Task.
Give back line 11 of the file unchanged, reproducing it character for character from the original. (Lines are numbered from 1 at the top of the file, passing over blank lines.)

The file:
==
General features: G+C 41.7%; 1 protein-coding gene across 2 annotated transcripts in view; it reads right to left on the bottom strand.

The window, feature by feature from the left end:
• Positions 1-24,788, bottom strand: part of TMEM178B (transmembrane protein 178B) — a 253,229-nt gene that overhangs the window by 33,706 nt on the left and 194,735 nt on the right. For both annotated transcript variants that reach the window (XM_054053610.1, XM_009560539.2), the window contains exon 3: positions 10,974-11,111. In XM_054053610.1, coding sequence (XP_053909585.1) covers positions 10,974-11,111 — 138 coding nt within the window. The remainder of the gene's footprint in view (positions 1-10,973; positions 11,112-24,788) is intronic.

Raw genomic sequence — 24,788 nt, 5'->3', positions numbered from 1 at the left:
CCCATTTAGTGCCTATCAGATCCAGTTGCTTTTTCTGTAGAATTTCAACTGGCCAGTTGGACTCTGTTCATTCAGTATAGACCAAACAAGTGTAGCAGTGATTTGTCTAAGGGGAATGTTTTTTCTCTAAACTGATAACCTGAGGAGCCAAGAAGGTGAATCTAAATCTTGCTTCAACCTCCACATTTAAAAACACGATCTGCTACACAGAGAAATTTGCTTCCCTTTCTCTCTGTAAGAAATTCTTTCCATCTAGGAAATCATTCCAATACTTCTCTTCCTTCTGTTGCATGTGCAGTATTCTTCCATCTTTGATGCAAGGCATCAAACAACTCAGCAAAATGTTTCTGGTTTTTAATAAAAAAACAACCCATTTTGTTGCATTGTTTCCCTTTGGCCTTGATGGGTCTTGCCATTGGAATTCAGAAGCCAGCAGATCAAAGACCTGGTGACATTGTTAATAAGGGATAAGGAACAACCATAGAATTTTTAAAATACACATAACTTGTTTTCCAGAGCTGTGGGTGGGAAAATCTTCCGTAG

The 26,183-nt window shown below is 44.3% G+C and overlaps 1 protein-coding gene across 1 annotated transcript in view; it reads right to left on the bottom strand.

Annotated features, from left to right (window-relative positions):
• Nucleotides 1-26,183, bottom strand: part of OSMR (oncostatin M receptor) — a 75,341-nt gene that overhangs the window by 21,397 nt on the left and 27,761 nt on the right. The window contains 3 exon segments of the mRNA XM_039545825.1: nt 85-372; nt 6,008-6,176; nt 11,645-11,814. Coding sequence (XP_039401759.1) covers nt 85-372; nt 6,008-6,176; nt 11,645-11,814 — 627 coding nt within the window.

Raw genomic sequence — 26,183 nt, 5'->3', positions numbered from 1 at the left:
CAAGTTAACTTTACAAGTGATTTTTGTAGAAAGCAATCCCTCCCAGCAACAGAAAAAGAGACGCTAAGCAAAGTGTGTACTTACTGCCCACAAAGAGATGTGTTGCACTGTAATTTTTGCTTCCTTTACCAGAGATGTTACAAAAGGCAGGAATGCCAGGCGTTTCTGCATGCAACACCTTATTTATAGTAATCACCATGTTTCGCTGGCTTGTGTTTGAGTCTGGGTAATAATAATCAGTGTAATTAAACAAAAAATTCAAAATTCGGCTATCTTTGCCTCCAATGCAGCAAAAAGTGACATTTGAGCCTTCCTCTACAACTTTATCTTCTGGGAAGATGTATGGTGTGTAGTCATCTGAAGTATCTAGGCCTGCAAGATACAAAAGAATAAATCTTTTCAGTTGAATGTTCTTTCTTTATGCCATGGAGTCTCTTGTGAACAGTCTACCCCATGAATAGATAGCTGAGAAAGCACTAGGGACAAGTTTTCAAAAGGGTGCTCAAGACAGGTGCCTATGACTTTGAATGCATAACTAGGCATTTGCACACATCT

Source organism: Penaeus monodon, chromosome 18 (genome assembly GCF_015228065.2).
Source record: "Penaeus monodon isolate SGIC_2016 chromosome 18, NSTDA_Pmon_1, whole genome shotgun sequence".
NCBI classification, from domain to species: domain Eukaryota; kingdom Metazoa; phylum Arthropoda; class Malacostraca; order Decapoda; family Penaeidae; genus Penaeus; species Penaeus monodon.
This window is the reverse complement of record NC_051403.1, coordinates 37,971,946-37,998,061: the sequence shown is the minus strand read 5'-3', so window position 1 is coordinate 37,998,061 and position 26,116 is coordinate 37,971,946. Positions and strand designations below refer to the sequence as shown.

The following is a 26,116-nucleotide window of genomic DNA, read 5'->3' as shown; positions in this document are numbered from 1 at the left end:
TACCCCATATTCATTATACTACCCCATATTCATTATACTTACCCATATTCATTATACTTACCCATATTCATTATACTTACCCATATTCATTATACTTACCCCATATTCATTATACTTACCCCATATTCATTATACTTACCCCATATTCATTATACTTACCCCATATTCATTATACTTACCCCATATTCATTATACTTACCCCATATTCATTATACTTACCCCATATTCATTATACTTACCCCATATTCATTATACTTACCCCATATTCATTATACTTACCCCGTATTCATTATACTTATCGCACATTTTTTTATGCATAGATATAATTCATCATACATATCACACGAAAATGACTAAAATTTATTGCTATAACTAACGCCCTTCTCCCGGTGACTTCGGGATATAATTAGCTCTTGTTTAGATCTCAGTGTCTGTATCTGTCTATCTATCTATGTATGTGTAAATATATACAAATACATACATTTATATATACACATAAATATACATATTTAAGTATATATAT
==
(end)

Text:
Source organism: Penaeus monodon, chromosome 18 (genome assembly GCF_015228065.2).